No one ever came forward. And after the five plus hours of flying we landed smoothly in sunny, muggy, hazy and hot Montego Bay. The pilot announced our arrival and the entire jammed-packed plane erupted into applause. The girls, like all kids, love clapping and joined right in. And with that Diapergate was quickly forgotten.

Tuesday, January 12, 2010

Up in the Air

The girls play a game of 'make like a statue', while taking their SATS (blood oxygen level). **Note, neither read is accurate, the spot-odometer will not record properly with movement.

This coming Saturday we are taking a family trip to Jamaica. We booked our direct flights from Boston to Montego Bay a full year ago. Traveling with a family, especially with Luna, who will need the assistance of a Portable Oxygen Concentrator (POC) to breath at 33,000 feet; we just didn't want to mess around with lay overs. Just get us there in one foul swoop please.

As you can imagine, trying to obtain a POC in this post-9/11 world and post Christmas Day scare is no easy task. I personally have put about 10 hours or so into this effort. I thought I would document and post for the world the ABC's of air travel with Portable Oxygen Concentrators.

There are two different kinds of POCs; Continuous Flow and Pulse Dose. Luna's cardiologist prescribed the continuous dose, and with further research I learned this is why: Luna is only 22 months old and she has never been fitted with oxygen. Her sats sit at about 85% now at sea level, which simply put means; she can function just fine. However, put her up in the air, at the altitude equivalent of standing on a really high mountain, and her sats could be as low as the high 60's. She can hang there for about an hour (as prescribed by her cardiologist), so for the 4 hour trip, we've arranged for her to have an oxygen tank. Luna will travel with a continuous flow POC which was a little tougher to obtain for the flight-because of it's larger size. A pulse dose does just what the title suggests: bursts of oxygen are released from the contraption every minute or so. An adult can regulate to this pattern and take deep breathes on call. A 22 month old, not so much.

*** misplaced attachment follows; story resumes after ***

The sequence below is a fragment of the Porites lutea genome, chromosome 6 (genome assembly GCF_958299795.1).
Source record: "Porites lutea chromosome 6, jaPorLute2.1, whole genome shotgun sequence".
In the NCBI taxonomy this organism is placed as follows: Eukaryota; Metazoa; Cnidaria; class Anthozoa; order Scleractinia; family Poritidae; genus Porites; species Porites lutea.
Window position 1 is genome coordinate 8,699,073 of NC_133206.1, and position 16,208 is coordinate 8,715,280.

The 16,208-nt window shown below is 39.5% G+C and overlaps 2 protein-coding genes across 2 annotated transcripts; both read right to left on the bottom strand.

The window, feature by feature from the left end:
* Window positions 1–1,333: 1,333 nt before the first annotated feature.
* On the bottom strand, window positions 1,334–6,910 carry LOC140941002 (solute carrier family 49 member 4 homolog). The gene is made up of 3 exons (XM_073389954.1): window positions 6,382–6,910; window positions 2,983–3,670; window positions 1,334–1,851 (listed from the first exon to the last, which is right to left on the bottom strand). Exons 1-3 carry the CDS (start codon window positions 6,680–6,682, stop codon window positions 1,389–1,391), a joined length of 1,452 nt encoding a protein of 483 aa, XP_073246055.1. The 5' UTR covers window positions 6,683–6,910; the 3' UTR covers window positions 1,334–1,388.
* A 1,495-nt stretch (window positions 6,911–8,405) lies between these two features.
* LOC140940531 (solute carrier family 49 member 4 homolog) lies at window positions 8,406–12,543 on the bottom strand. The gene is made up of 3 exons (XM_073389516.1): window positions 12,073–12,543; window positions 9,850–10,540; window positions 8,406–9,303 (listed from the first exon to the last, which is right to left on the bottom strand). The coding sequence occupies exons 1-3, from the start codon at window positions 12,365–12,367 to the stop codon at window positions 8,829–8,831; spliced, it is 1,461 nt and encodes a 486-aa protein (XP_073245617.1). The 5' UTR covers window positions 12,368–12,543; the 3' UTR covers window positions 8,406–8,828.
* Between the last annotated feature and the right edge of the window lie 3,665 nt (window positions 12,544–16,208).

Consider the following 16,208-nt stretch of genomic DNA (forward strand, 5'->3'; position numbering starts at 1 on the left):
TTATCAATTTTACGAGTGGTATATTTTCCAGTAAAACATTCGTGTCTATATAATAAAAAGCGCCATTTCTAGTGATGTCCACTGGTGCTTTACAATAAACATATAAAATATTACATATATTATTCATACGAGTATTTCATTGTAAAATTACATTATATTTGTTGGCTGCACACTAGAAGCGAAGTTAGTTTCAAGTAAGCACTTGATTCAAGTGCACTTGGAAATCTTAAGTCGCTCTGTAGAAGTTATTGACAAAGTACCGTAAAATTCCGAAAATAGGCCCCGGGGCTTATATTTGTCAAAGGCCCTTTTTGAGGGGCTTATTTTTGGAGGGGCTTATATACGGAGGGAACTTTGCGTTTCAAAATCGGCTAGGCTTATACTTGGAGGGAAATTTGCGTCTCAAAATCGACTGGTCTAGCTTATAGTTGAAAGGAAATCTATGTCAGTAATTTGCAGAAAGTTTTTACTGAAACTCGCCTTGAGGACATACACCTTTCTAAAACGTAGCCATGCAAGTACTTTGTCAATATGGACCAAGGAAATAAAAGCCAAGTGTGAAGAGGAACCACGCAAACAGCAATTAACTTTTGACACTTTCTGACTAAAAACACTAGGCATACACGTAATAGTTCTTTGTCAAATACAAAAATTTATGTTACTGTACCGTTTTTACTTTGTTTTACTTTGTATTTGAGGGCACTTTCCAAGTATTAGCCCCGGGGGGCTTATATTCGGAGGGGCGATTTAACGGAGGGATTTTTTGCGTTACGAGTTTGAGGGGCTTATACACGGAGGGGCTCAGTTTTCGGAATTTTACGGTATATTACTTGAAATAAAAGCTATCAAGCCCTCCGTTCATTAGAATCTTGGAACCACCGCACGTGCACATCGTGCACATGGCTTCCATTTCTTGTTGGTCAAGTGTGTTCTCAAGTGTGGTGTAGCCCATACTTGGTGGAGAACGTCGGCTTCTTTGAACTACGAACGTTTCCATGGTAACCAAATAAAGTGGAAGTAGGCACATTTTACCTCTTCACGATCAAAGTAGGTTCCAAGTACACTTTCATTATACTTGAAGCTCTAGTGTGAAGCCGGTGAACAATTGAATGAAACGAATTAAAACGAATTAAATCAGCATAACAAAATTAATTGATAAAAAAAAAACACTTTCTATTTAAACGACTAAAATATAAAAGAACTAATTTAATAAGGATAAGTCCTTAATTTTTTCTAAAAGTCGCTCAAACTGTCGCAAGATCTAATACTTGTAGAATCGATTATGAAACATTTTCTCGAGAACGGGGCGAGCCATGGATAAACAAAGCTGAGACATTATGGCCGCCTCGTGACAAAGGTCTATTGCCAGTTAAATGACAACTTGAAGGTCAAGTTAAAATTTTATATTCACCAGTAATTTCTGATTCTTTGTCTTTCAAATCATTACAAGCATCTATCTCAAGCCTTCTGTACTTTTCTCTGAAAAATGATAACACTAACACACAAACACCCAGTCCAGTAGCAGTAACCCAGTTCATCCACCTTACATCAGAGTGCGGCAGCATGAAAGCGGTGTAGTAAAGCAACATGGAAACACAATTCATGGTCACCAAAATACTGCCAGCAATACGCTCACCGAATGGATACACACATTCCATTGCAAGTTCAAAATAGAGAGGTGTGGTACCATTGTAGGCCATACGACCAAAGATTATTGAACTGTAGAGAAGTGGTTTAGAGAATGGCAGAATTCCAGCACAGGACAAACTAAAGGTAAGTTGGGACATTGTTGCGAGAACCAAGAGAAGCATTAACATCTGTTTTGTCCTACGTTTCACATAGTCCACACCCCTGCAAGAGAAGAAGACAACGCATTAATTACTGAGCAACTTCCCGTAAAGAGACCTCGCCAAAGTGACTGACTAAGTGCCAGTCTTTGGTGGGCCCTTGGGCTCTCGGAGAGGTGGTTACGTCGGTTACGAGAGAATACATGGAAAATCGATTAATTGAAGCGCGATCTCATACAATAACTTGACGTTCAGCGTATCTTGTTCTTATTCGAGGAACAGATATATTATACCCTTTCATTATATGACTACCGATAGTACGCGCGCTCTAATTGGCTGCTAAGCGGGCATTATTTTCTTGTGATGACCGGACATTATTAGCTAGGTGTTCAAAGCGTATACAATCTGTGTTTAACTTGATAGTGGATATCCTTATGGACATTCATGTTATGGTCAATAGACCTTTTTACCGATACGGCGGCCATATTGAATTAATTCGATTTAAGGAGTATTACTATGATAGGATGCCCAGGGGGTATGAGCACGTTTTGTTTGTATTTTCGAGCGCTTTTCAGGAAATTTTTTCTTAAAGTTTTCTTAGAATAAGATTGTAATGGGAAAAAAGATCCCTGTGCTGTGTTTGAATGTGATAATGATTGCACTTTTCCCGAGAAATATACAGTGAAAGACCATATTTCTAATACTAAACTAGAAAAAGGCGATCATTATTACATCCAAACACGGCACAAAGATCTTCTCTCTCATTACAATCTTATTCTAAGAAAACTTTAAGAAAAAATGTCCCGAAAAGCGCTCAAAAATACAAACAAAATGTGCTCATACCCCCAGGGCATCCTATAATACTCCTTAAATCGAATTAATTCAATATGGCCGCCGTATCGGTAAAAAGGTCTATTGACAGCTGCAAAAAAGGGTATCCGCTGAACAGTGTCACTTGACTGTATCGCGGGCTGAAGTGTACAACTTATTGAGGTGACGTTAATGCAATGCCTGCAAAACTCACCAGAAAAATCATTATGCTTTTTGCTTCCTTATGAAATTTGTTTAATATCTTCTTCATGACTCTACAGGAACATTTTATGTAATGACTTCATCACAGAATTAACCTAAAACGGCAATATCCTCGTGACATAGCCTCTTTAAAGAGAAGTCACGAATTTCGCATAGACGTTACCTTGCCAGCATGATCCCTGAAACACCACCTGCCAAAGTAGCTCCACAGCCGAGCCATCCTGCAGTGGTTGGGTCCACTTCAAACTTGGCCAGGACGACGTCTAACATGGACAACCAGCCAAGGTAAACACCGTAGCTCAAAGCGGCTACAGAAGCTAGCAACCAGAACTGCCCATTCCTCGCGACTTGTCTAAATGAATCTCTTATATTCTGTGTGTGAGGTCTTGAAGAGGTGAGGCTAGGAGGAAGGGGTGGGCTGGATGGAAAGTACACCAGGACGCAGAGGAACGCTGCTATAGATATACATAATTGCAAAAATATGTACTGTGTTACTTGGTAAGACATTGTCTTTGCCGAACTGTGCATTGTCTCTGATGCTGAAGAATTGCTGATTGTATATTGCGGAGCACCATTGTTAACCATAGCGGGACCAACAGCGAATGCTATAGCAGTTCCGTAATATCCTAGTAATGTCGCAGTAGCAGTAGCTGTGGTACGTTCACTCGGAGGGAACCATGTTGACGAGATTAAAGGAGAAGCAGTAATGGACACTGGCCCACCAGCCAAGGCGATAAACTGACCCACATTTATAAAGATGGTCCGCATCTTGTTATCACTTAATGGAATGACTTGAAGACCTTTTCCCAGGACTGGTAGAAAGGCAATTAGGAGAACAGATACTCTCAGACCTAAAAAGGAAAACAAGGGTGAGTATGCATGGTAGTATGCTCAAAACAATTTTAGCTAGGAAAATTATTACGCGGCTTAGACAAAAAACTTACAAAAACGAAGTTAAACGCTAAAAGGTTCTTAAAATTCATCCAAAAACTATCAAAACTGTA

But the airlines are not all that crazy about having people wheel a tank of air (a combustible, no less) the size of a small piece of luggage on to the airplane.

You'll want to check with your airline, but don't be fooled into thinking you need to use their oxygen vendor. I called and was directed to this page at There you will be able to download and print a physicians statement. And you will also find a link for Oxygen To Go-the advertised vendor on the site. If you have a little one flying, don't even bother calling; they will tell you you can only fly with pulse dose-but after a lot more digging I found that this is the unit you need, and it does supply continuous oxygen flow, and most importantly, it's FAA Approved.

Since we live in New Hampshire I used Keene Medical supply who are very nice to deal with. I went in yesterday to order and I will be back on Friday with Luna to pick up the unit and do a test run while I have her with me.

Insurance: another area where I wasted an hour of my life, so here is the quick lowdown: If your kid needs oxygen on a regular basis, you will have no problem getting it covered. Well, thankfully Luna doesn't fall into that category, so this is how the conversation went with me:

Me: "I really want the rental cost of this to go against our deductible."

Anthem: "Well, our policy is if the patient needs oxygen all the time, then we cover, if not, then typically not."

Me: "that shouldn't matter, she *needs* it to fly, and that is the issue here".

The subtext of course reads: "You don't *need* to fly."

I guess we all have different needs.

The claim is still pending, but since I need to reach our deductible anyway, I can anticipate paying $235 for the unit and another $50 for the batteries. The rental is good for a month. This is actually a good price.

So, wish us luck as we embark on our family adventure. Here's to hoping everything will be, as they say in Jamaica, "Irie Mon!"